BW #21: Electric cars
How popular are electric cars? How much have they grown in popularity, and how popular are they in different regions of the world? This week, we'll look at some data about electric vars.
It's quite amazing to see how much the electric-car market has changed: It used to be considered cutting edge to get a hybrid like the Prius, and then Tesla was pretty much the only game in town. But a large number of companies, from small startups to established manufacturers, are getting into the electric-car market.
In many ways, I feel that buying an electric car nowadays is similar to buying a computer in the mid-1980s: If you can somehow wait another six months, you'll get a better car for more money, thanks to both technological advances and the pressures of competition.
Just this week, Fareed Zakaria's "Global Public Square" show on CNN included an interview with Bill Ford, the chairman of the Ford Motor Company, describing their plans and efforts to come out with electric vehicles. (You can listen here: https://edition.cnn.com/audio/podcasts/fareed-zakaria-gps/episodes/7175ec90-bb7e-4f8d-9e19-b02501068413 )
Ford, of course, has been around for more than a century, and is as traditional as car manufacturers get. But even they realize that the tide is changing, and that all-electric vehicles are the future. As such, they even have an electric version of their popular F150 truck -- not the sort of product that you would normally think appeals to the environmentalist crowd.
And of course, Ford isn't alone; Kai Ryssdal dedicated an entire episode of Marketplace to an interview with Mary Barra, CEO of GM, which you can read/hear here: https://www.marketplace.org/2023/06/08/gm-ceo-mary-barra-electric-vehicles-charging-stations/. Kara Swisher regularly raves about her Chevrolet Bolt (from GM) on her podcasts.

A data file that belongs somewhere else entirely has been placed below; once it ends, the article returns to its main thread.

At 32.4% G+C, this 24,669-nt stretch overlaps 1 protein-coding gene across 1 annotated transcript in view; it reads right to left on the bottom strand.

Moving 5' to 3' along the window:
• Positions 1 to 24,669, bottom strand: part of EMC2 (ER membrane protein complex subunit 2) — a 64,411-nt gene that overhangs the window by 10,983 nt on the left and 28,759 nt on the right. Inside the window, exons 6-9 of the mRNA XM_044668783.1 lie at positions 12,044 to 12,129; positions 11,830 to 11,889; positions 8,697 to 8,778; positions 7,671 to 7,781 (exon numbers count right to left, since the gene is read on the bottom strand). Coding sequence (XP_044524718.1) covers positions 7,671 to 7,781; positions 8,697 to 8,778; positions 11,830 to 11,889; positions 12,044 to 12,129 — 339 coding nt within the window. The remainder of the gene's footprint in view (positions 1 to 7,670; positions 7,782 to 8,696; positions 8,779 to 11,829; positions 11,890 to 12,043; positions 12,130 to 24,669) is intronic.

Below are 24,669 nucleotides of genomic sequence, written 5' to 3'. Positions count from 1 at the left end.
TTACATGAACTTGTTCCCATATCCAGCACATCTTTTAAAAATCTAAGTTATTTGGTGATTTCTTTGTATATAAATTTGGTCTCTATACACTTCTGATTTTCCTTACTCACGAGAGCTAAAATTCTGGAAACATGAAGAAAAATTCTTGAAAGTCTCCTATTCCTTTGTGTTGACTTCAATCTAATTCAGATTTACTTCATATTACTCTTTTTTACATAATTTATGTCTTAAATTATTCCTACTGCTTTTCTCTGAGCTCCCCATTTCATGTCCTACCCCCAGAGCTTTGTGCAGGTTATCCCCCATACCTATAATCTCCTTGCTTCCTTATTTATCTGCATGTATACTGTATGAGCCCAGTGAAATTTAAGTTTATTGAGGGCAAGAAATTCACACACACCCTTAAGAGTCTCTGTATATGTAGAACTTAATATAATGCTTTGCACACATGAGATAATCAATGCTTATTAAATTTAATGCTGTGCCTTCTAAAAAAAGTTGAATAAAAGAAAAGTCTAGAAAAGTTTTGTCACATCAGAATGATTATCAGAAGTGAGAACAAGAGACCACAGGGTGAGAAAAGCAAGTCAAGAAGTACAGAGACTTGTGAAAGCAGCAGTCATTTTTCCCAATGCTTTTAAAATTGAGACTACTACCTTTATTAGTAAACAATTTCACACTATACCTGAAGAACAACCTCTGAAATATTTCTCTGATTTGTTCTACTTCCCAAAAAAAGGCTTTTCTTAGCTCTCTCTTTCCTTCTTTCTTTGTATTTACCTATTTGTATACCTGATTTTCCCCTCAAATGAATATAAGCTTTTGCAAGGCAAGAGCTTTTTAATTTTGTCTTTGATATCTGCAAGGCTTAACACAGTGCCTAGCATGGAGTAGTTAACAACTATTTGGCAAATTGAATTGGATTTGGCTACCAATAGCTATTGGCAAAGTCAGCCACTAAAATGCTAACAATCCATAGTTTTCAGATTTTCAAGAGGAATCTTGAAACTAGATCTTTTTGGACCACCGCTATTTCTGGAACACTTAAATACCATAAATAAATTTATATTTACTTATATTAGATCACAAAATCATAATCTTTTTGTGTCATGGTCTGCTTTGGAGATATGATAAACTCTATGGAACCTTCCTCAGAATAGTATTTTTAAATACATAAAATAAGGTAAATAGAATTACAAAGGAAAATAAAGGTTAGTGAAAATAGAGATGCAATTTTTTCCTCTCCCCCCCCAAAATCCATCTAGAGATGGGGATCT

And Tim Harford, on his wonderful "More or Less" podcast from the BBC, recently investigated whether electric vehicles are so much heavier than gasoline-powered cars that they'll lead to the collapse of bridges and parking garages: https://www.bbc.co.uk/sounds/play/m001mt53
I’ve thus been hearing and thinking a lot about electric cars, and thought that it might be appropriate to look into them together.
I should add that when my children were little, the notion of an all-electric car seemed like something of a fantasy, rather than an inevitability. We often listened to the They Might Be Giants song, "Electric Car," on their (terrific) album about science:
It now indeed seems inevitable that within a decade, most cars will be electric.
But hey, let’s look at the data!
This week, we'll look at data about electric vehicles. There are a lot of different sources on this, but in the end, I decided that we could use some data from the IEA (International Energy Agency, https://iea.org), which has some basic data we can look through. We previously looked at some IEA data back in BW #16, about consumer oil prices (https://www.bambooweekly.com/p/bw-16-consumer-oil-prices-solution).
The data comes from this page:
First, there is historical data about electric vehicles, at
We can also learn about how much oil we aren't using, thanks to the use of electric vehicles:
These files are in CSV format.
Note that this data separates out the two types of electric vehicles: BEV (battery electric vehicles) and PHEV (plugin-hybrid vehicles). Both can have their batteries charged, but PHEVs also have gasoline engines. Also note that the "region" column has a number of overlapping values; "world" obviously includes all countries, "Europe" and "EU27" include a subset of the world, and then we have individual countries, too. In most of these challenges, we'll just assume that we want all named regions, even if they overlap.
This week, I have seven questions for you to answer.
This week’s learning goals are: Combining data frames, complex queries, grouping, pivot tables, multi-indexes, and plotting with Seaborn.
Create a data frame for the historical data.
In 2022 (the most recent year for which we have data), if we look at numbers for the entire world, which sold more, BEVs or PHEVs? How much more?
What five regions (not including the whole world and EU27) sold the most BEVs in 2010?
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